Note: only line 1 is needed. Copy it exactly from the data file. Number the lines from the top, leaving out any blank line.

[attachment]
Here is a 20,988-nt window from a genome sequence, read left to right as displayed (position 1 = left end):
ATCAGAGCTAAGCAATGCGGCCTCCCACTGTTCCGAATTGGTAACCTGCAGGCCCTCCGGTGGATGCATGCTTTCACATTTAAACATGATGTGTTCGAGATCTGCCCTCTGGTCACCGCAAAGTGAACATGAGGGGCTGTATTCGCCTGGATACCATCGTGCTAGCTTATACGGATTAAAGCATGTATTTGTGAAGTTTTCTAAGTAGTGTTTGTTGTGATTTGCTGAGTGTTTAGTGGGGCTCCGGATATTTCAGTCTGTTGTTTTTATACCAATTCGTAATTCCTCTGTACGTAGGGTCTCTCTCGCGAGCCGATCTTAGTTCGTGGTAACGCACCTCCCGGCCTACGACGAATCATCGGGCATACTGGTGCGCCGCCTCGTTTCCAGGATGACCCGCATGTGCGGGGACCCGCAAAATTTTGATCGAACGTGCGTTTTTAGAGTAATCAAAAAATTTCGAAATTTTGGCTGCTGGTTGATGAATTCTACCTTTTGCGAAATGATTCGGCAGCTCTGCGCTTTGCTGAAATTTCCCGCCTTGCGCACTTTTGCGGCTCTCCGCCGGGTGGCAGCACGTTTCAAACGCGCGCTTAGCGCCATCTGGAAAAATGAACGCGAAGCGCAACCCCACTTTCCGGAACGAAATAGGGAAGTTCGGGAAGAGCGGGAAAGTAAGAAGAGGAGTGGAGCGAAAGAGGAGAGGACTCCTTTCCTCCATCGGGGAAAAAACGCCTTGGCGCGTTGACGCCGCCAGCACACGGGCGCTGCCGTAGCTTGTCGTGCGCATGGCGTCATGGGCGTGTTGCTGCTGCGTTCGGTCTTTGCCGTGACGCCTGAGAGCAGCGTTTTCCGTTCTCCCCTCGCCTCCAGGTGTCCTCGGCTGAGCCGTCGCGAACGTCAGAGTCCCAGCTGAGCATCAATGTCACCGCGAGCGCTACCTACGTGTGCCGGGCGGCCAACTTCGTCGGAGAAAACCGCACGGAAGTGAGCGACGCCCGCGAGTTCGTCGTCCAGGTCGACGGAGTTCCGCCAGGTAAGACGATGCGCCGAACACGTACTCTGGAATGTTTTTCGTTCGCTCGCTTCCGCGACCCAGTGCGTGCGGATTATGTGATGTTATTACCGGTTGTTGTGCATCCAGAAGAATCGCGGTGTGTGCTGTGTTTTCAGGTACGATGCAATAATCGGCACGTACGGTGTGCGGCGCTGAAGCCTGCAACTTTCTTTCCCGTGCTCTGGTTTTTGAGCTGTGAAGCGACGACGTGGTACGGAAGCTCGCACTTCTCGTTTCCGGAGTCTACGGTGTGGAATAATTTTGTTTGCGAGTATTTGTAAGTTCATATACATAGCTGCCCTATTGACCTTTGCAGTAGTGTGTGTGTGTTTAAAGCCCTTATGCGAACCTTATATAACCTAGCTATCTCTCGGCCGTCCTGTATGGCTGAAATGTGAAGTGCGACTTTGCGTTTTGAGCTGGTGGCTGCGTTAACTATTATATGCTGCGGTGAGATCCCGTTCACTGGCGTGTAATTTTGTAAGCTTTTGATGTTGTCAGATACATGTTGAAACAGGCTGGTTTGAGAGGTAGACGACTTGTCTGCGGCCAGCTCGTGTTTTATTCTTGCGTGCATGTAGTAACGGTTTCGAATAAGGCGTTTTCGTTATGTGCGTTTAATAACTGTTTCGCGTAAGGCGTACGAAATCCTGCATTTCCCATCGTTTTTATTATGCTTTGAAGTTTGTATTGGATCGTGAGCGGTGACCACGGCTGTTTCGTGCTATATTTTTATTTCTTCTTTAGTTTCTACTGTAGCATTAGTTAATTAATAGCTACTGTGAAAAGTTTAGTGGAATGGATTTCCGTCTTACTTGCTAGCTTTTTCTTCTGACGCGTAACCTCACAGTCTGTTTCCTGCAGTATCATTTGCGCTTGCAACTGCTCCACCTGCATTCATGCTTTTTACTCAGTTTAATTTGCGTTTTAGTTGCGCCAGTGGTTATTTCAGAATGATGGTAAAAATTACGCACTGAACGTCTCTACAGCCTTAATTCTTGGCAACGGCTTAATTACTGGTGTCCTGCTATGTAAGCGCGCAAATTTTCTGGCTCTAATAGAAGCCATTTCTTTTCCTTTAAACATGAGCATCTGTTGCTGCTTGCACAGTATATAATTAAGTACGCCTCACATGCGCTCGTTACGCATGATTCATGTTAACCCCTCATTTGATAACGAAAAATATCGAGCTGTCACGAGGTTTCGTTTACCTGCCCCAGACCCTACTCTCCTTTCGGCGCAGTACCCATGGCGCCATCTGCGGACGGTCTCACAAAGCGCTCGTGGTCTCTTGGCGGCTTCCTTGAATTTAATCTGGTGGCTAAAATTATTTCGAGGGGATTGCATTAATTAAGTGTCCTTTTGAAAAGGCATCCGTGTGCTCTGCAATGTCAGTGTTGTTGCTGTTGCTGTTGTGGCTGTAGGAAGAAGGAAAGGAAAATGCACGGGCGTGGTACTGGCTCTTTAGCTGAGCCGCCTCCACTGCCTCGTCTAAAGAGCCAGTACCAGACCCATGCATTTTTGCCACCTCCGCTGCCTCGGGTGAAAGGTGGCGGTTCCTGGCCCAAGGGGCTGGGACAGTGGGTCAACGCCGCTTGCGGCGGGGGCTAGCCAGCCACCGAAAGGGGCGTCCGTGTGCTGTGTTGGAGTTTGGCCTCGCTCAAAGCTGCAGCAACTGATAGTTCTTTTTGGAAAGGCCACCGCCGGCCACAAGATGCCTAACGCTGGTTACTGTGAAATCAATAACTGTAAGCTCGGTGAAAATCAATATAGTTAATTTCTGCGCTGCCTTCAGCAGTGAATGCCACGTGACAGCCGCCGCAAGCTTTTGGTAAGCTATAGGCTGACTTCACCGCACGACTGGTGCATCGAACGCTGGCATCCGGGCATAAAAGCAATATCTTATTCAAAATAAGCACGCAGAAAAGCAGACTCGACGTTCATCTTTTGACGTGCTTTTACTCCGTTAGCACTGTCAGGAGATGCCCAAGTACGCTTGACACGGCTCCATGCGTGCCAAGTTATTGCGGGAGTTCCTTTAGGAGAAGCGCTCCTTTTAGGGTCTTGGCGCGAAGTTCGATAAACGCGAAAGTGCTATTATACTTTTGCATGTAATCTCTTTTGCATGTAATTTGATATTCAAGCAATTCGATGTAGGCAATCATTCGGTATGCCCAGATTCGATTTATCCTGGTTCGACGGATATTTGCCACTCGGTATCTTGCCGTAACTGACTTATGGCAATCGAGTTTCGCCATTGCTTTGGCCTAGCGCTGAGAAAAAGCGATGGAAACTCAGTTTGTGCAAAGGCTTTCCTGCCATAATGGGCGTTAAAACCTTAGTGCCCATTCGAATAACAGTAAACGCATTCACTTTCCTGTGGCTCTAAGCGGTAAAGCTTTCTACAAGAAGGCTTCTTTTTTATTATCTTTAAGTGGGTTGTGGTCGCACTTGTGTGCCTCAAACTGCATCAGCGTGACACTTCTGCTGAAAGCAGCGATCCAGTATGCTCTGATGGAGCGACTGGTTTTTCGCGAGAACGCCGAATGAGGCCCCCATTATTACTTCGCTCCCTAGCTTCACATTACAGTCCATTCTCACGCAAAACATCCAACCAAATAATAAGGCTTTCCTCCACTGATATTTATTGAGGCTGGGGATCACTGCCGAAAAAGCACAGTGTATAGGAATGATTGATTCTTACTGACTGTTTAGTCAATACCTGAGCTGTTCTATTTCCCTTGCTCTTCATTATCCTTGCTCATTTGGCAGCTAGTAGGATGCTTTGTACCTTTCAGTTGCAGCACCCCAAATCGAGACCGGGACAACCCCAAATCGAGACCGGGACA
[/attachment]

Here is a 20,988-nt window from a genome sequence, read left to right as displayed (position 1 = left end):